Presentation: Bennett Place Historic Site

Diane Smith, site manager of Bennett Place, provided a fascinating glimpse into Durham’s history in Monday’s program presentation. Bennett Place is the site of the last and largest surrender of a Confederate Army in the American Civil War. Bennett Place is one of three state historic sites located in Durham County. Durham is the only county in the state to host three historic sites.  

Carver Weaver introduced Diane to the Club

In the 1840s, the community we now know as Durham was little more than a hamlet, home to yeoman farmer James Bennett and his family: wife Nancy, a daughter, and two sons, who settled on 300 acres in 1846. Soon after, Dr. Bartlett Durham sold property to the railroad (the site is near where DPAC now stands), and now the community had a name: Durham Station. Likewise, the Bennetts were approached about selling some of their land for tracks. If you’ve been to Bennett Place, you know that the railroad runs next to it for several hundred yards to this day. Though Durham already stood on a well-traveled trading path that ran from Virginia to Georgia, the railroad brought a new era of prosperity with the ability to conduct commerce on a larger, more efficient scale, and the 1850s were a very prosperous time for this area.  

After the Civil War broke out, life changed dramatically for the Bennetts as it did for thousands of families whether or not they were slave holders. Thousands of military troops, both Union and Confederate, appropriated food, livestock, and other supplies from farms they crisscrossed the Southern states. The Confederate dollar was virtually worthless and the economy was in ruins. The Bennett’s oldest son enlisted and their son-in-law was conscripted into service; both would die of disease before they ever saw battle.  

After Major General Sherman’s March to the Sea, he turned north on his Carolinas Campaign, stopping in Raleigh. Meanwhile, Confederate President Jefferson Davis met with his General Joseph Johnston in Greensboro. Davis wished to continue the war, but Johnston sought a truce in the wake of Lee’s recent surrender to Grant at Appomattox. The farm of James and Nancy Bennett offered a convenient, neutral, and private place to conduct talks between Johnston and Sherman. 

The first day’s talks planned for April 17 were overshadowed by the telegram Sherman handed to Johnston, informing him of the assassination of PresidentAbraham LincolnThe generals met the following day and signed terms of surrender. However, on April 24, Grant arrived and informed Sherman that the terms had been rejected by the presidential cabinet in Washington because they exceeded the terms that Grant had given LeeThe opposing generals met again on April 26 and agreed to new terms omitting the controversial sections. The agreement disbanded all active Confederate forces in North Carolina, South Carolina, Georgia, and Florida, totaling 89,270 soldiers, as the largest group to surrender during the Civil War.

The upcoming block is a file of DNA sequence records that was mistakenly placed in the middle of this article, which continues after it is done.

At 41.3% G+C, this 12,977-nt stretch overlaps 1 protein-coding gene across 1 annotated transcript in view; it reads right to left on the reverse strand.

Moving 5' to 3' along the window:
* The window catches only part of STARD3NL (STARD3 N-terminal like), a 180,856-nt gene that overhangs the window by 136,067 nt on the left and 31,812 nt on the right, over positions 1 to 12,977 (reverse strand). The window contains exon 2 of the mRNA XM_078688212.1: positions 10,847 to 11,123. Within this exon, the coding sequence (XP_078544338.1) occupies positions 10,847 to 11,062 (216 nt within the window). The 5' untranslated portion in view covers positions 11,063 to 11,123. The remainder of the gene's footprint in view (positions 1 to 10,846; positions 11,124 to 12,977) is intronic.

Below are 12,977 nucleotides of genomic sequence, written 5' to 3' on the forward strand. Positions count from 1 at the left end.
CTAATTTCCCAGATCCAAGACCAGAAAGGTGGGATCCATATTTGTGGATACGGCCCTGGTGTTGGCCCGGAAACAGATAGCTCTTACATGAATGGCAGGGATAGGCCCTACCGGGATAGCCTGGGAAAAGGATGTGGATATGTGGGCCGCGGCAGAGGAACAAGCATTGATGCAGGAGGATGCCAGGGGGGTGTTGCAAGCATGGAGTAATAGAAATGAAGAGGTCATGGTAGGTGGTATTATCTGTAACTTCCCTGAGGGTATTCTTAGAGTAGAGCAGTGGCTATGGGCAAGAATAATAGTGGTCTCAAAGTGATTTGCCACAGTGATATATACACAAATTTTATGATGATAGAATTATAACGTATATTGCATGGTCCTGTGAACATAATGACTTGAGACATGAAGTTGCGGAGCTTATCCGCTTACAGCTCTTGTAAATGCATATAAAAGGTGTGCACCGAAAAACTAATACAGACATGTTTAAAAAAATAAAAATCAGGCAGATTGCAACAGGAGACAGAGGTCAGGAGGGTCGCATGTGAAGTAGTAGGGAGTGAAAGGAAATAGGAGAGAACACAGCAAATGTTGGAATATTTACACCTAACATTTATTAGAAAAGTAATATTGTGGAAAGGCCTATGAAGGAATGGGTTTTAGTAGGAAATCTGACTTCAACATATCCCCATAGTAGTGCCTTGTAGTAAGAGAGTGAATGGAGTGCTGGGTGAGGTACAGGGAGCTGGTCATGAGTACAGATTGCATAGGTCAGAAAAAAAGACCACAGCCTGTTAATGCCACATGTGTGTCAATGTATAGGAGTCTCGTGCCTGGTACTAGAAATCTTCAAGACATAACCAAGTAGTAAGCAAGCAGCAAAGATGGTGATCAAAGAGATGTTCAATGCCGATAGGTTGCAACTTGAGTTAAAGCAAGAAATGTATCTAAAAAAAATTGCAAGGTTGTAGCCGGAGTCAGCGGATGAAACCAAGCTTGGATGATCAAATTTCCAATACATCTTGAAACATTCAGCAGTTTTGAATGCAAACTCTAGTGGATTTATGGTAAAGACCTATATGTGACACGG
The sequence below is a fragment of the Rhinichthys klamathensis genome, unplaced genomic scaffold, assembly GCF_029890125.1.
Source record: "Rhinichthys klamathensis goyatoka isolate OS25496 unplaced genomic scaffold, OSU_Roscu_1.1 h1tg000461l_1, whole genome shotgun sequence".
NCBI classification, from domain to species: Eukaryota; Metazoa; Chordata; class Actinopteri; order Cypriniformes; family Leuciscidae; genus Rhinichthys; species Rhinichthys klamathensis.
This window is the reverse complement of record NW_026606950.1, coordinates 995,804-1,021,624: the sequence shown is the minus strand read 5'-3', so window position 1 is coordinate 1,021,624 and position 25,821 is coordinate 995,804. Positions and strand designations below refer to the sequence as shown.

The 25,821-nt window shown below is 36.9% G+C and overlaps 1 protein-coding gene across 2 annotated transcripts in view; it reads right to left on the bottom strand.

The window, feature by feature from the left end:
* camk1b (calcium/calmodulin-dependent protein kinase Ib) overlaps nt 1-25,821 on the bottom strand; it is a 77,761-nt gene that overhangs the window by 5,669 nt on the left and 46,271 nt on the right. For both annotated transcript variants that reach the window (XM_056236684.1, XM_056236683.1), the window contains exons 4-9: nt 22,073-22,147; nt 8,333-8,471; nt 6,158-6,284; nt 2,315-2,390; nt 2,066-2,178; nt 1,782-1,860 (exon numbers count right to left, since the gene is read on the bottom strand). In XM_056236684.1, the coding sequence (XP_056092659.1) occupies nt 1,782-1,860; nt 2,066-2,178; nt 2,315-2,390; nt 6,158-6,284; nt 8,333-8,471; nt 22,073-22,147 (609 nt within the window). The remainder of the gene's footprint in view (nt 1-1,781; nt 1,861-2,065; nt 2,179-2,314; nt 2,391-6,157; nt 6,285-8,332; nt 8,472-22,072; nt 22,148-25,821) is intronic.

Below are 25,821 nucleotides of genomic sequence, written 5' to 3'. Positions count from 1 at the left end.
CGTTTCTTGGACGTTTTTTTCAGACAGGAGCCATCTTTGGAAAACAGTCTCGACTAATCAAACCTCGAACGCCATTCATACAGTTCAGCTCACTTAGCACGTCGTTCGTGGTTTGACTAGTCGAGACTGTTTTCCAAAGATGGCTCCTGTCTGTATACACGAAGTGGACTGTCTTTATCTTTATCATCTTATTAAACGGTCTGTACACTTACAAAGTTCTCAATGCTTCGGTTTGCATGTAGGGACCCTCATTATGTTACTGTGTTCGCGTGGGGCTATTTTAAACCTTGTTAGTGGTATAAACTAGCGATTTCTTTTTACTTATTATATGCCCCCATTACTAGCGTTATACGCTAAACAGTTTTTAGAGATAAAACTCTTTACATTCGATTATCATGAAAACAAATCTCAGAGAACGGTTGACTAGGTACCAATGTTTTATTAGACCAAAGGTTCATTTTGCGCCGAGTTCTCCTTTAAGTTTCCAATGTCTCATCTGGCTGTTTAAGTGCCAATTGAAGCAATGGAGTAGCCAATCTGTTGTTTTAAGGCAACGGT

The Bennetts never recovered from the affect that the war had on their livesThey had lost both of their sons and their son-in-law. James Bennett died in 1877 followed by Nancy in 1880. Daughter Eliza moved to Durham where she worked for a tobacco company. Brodie Duke purchased the property from Eliza around 1889 and then sold it in 1919; by that time the farm was in ruins. It would burn down in 1921 leaving only the chimney behind to marthe historic spot.  

In 1923 the Unity monument was dedicated on the site to acknowledge the peace that was made there. That would not be the only addition to the property. In 1924 the Durham Rotary Club transferred the bandstand that had initially stood in downtown Durham to the Bennett Farm, which by then had become a memorial park. With the centennial of the Civil War approaching, steps were taken to rebuild the farm and by the spring of 1965 the buildings had been completed and a commemorative ceremony was held. In 1990 the Downtown Rotary Club made major improvements to the bandstand as its 75th anniversary gift to Durham. 

Numerous events are held each year at Bennett Place (check the website for a full calendar: www.bennettplacehistoricsite.com/special-events/) including the annual Surrender Commemoration; Civil War School Days; the Annual Memorial Day Remembrance; Candlelight Christmas Tour; and the upcoming Beer, Blues& BBQ event on September 21. Tickets to this last event are available on the website or by calling 919-383-2019. While many activities are free of charge, others require a small fee or donation. Like most state-funded initiatives, historic sites struggle for ongoing funding and financial support, so the work of the Bennett Place Support Fund is critical in maintaining and preserving this one-of-a-kind property and the unique artifacts it houses.  

Ms. Smith would like to increase community outreach in a number of ways, including beautifying the site to make it more attractive for private event rentals, increasing the number of children’s and educational programs, and improving the current infrastructure at the site to ensure Bennett Place remains a historic treasure for North Carolinians and all Americans to enjoy.  

Submitted by: 
Carver Weaver  

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